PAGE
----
River of Teeth by Sarah Gailey

Read February 2018
Recommended for fans of hippos, heists and Westerns
★    ★    1/2

I think we’ve all had our mental images of hippos cutified by Fiona the Hippo, right?

Totally undoctored cuteness

Though River of Teeth predates that pudge of adorableness, focusing more on their ferocity than their cuteness. Alas; it takes more than a great Big Idea to make a story.

Hippos have been brought to the southern U.S., essentially replacing horses as transportation in the uncertain and watery in the 19th century Louisiana landscape. A fatter, more sedentary breed of hippos has replaced cattle as a meat source. There’s also a secondary Big Idea, a broad range of gender and sexuality. Beyond the Big Ideas, there isn’t anything new, with a plot that is a straight-up ‘putting a gang together’ for one big job.

Sadly, it should have gone through a bit more work to give the reader something besides HIPPOS. Novellas should be tight little stories, and there’s a lot thrown in here that doesn’t make sense. Though Gailey endeavors to be part of the ‘show don’t tell’ school of alt-history world-building, she chooses the wrong bits of information to show.  We witness overweight-but-adorable-but forgetable Regina (known as ‘Archie’) picking pockets and running a con, but it doesn’t explain why she would be needed for the hippo job. She then spontaneously brings along a new apprentice. When we meet the retired explosives expert Hero, they are always referred to in plural, and there’s no explanation why–it’s never truly clear if they are a multiple personality or a gender-neutral character whose description is limited by the English language. There’s also a very pregnant but badass Latina assassin, and an incompetent card shark and shooter with Major Issues with a couple other characters.   Really, when I think back, I can tell you their sexual preferences (or lack thereof) and their Heist Role. I’m not entirely sure why, as it’s only germane in two of them.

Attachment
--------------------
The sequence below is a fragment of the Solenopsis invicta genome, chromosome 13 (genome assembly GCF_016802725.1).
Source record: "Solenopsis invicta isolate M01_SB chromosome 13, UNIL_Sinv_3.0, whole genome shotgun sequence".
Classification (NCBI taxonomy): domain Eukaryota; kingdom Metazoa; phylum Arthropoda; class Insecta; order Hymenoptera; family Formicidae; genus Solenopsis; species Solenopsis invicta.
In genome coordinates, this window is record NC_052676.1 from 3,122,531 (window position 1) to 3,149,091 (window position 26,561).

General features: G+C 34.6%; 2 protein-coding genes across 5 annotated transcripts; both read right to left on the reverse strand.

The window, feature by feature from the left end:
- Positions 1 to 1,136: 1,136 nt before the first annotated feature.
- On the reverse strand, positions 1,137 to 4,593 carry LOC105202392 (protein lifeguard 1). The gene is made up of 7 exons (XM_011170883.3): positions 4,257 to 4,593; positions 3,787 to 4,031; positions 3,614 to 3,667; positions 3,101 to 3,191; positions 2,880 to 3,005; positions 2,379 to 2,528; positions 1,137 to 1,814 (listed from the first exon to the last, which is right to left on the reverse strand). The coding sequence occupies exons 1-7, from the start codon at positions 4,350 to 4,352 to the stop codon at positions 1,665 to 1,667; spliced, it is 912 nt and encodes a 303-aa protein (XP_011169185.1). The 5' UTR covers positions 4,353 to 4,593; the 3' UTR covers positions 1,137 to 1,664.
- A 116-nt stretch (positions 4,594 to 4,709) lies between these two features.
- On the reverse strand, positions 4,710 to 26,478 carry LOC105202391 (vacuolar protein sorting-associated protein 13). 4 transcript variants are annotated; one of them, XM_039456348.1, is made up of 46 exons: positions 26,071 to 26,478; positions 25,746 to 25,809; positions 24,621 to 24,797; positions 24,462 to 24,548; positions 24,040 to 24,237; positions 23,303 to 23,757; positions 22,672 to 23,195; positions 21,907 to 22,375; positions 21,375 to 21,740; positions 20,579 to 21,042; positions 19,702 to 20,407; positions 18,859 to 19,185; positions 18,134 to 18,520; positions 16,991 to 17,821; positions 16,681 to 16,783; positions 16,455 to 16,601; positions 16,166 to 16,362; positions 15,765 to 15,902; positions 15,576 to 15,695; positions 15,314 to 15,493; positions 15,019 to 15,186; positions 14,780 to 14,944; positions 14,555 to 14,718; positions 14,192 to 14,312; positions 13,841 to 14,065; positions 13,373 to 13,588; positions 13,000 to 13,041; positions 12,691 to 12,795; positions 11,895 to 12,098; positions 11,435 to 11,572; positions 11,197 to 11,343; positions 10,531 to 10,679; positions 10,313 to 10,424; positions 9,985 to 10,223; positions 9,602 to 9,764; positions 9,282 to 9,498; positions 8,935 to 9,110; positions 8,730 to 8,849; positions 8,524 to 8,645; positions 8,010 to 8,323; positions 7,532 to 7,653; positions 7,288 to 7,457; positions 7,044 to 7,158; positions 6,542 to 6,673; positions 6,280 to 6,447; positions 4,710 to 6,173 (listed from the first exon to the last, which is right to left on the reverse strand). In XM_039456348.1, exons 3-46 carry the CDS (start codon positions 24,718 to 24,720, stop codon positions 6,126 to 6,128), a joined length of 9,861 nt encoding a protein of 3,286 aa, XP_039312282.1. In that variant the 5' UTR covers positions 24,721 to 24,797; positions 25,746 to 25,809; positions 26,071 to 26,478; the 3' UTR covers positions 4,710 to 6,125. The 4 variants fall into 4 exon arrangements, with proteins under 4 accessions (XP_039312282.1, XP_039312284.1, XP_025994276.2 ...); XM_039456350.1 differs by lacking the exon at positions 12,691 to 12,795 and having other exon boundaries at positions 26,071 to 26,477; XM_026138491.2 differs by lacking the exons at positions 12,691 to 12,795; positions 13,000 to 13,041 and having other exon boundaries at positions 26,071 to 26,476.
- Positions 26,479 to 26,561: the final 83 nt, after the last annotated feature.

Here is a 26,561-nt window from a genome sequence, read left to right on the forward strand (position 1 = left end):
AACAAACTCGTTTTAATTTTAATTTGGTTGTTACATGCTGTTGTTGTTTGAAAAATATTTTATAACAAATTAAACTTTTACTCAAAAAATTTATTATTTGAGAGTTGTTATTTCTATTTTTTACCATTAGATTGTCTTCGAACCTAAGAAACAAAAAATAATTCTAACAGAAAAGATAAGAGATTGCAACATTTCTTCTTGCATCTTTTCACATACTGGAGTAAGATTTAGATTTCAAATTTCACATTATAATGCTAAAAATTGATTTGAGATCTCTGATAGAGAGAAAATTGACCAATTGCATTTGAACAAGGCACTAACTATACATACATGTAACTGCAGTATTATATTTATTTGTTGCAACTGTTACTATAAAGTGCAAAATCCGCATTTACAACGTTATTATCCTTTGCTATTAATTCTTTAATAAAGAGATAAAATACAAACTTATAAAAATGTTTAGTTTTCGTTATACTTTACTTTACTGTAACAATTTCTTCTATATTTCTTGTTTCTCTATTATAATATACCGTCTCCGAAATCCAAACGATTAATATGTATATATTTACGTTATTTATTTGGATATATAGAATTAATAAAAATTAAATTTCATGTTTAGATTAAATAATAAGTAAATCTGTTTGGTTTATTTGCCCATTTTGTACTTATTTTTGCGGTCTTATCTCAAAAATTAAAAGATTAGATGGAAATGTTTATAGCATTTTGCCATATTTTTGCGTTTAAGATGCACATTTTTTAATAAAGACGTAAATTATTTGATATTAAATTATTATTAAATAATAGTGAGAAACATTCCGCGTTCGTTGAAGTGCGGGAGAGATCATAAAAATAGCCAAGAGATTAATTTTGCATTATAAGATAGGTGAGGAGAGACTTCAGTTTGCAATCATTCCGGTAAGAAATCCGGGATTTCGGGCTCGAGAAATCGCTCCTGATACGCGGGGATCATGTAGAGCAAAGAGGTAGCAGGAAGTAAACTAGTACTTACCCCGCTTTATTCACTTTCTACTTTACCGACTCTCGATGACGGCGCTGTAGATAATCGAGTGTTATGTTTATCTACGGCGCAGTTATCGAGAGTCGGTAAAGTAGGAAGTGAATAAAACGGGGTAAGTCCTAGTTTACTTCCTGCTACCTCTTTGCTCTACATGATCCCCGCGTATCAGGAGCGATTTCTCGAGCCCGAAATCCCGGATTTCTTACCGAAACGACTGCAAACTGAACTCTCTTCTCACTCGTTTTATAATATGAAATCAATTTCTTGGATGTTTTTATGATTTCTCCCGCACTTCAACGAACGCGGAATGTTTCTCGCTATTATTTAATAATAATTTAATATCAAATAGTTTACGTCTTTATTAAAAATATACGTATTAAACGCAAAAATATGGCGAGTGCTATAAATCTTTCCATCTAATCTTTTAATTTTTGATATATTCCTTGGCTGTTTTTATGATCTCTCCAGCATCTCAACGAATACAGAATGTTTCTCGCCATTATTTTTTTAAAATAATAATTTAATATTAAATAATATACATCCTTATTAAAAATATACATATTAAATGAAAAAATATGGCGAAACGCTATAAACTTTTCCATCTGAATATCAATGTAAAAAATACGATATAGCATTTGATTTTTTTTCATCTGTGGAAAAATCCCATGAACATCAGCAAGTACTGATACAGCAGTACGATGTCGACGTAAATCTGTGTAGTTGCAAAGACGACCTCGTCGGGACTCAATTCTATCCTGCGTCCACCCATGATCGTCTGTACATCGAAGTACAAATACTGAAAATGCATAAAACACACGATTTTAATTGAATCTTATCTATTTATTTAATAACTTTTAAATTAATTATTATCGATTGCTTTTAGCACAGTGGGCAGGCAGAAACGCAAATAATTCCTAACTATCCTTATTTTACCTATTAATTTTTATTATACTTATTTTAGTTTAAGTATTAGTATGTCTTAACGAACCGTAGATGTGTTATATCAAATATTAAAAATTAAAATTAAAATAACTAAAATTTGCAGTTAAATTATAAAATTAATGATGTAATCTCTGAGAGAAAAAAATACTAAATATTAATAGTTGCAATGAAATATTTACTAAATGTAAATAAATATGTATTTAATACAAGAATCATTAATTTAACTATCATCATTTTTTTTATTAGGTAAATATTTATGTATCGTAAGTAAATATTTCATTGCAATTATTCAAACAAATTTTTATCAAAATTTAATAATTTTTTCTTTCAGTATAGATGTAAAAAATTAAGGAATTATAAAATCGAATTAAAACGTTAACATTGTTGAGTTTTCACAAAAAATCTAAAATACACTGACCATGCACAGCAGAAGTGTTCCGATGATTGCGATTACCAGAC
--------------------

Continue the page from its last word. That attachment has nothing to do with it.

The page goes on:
Obviously, in the midst of this detail, the plot takes second fiddle. The reader–and the team–are too much in the dark (another traditional Heist device), and don’t find out about The Plan until they’re in dire straits. In fact, I’m not exactly clear why the government doesn’t just step in with sharpshooters (or knife-throwers) and offer a bounty, they way they did with wolves. But I’ll just go with that premise, because it’s fun. Except the ‘twist’ then highlighted how nonsensical the situation was.

It wants to be fun (with hippos, names like ‘Hero’ and a ridiculous ‘French’ accent, how could it not?) but one gratuitous death and one messy one make it feel distinctly deadly. Then there’s the very tired running joke of ‘it’s-an-operation-not-a-caper’ that really needs to be re-done so the reader isn’t eye-rolling by the end.

And the hippos. Well, they were engaging, but largely (haha) played a supporting role. They were their favorite mounts, the opposition, and part of the leader’s reason for revenge. But it takes more than a Big Idea to make a story, and I mildly regret paying for this one. I certainly won’t pay for the next.

About thebookgator

avid reader and Goodreads reviewer looking for a home.
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4 Responses to River of Teeth by Sarah Gailey

  1. neotiamat says:

    Sara Gailey seems like one of those up-and-coming authors that is suddenly *everywhere* (I know that Tor keeps sending me things with her, and I hear her mentioned on author-twitter), and River of Teeth has crossed my radar a bit… but I kept holding off because of reviews that said ‘the idea is better than the execution’.

    Having read your thoughts, I think I’m going to firmly put this book in the ‘Not Interested’ pile.

    • thebookgator says:

      Yes. I’ll say it here–I think most of the enthusiastic reviews are so enchanted by HIPPOS that they overlook the rest. They usually follow their enthusiasm with ‘but it was too short’ and ‘I wanted more detail,’ which one might be inclined to excuse because it’s a novella–until one remembers that loads of authors do amazing things with shorter books and only leave one wanting more story, not more world-building and characterization. $4.99 isn’t very much, but it’s more than I usually spend for Kindle books. By those standards, it wasn’t worth it. It honestly feels like a Indie Author book.

      • neotiamat says:

        I can see that. I tend to get a dubious when reviews go on about how great the concept is, or how great the representation is, or what-not, but then don’t talk about actual plot or characterization.

  2. Pingback: The Black God’s Drums by P. Djeli Clark | book reviews forevermore

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